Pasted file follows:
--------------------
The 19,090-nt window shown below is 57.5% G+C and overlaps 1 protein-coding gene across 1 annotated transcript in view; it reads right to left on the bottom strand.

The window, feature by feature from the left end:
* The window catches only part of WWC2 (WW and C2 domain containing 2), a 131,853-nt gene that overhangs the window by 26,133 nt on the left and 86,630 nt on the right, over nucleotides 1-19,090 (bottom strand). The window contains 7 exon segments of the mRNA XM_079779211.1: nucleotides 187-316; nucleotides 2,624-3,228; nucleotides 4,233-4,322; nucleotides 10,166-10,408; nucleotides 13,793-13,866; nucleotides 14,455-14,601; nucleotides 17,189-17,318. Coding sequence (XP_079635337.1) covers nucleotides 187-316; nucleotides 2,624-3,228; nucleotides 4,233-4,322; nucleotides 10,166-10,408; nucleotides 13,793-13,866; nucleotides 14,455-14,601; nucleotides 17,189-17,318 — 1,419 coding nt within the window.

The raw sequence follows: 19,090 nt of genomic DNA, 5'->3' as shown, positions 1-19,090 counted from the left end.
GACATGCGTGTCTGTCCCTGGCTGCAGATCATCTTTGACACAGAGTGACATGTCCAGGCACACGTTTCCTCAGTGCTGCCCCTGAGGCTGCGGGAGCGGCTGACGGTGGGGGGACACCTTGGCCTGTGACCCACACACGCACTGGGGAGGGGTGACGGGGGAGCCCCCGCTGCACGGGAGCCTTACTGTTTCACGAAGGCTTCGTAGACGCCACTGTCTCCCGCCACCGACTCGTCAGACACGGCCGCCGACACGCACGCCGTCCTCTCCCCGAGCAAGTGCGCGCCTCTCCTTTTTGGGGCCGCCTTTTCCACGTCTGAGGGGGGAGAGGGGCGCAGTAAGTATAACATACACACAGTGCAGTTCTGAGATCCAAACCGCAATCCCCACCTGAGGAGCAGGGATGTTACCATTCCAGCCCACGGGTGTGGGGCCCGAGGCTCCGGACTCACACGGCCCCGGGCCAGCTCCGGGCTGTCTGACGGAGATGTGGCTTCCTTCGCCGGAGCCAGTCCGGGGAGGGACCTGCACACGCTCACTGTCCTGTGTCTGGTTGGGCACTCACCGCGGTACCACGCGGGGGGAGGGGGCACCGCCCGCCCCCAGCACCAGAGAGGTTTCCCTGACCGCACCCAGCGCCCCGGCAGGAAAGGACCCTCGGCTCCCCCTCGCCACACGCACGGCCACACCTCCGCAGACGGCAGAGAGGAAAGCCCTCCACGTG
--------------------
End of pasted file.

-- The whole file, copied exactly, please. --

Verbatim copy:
The 19,090-nt window shown below is 57.5% G+C and overlaps 1 protein-coding gene across 1 annotated transcript in view; it reads right to left on the bottom strand.

The window, feature by feature from the left end:
* The window catches only part of WWC2 (WW and C2 domain containing 2), a 131,853-nt gene that overhangs the window by 26,133 nt on the left and 86,630 nt on the right, over nucleotides 1-19,090 (bottom strand). The window contains 7 exon segments of the mRNA XM_079779211.1: nucleotides 187-316; nucleotides 2,624-3,228; nucleotides 4,233-4,322; nucleotides 10,166-10,408; nucleotides 13,793-13,866; nucleotides 14,455-14,601; nucleotides 17,189-17,318. Coding sequence (XP_079635337.1) covers nucleotides 187-316; nucleotides 2,624-3,228; nucleotides 4,233-4,322; nucleotides 10,166-10,408; nucleotides 13,793-13,866; nucleotides 14,455-14,601; nucleotides 17,189-17,318 — 1,419 coding nt within the window.

The raw sequence follows: 19,090 nt of genomic DNA, 5'->3' as shown, positions 1-19,090 counted from the left end.
GACATGCGTGTCTGTCCCTGGCTGCAGATCATCTTTGACACAGAGTGACATGTCCAGGCACACGTTTCCTCAGTGCTGCCCCTGAGGCTGCGGGAGCGGCTGACGGTGGGGGGACACCTTGGCCTGTGACCCACACACGCACTGGGGAGGGGTGACGGGGGAGCCCCCGCTGCACGGGAGCCTTACTGTTTCACGAAGGCTTCGTAGACGCCACTGTCTCCCGCCACCGACTCGTCAGACACGGCCGCCGACACGCACGCCGTCCTCTCCCCGAGCAAGTGCGCGCCTCTCCTTTTTGGGGCCGCCTTTTCCACGTCTGAGGGGGGAGAGGGGCGCAGTAAGTATAACATACACACAGTGCAGTTCTGAGATCCAAACCGCAATCCCCACCTGAGGAGCAGGGATGTTACCATTCCAGCCCACGGGTGTGGGGCCCGAGGCTCCGGACTCACACGGCCCCGGGCCAGCTCCGGGCTGTCTGACGGAGATGTGGCTTCCTTCGCCGGAGCCAGTCCGGGGAGGGACCTGCACACGCTCACTGTCCTGTGTCTGGTTGGGCACTCACCGCGGTACCACGCGGGGGGAGGGGGCACCGCCCGCCCCCAGCACCAGAGAGGTTTCCCTGACCGCACCCAGCGCCCCGGCAGGAAAGGACCCTCGGCTCCCCCTCGCCACACGCACGGCCACACCTCCGCAGACGGCAGAGAGGAAAGCCCTCCACGTG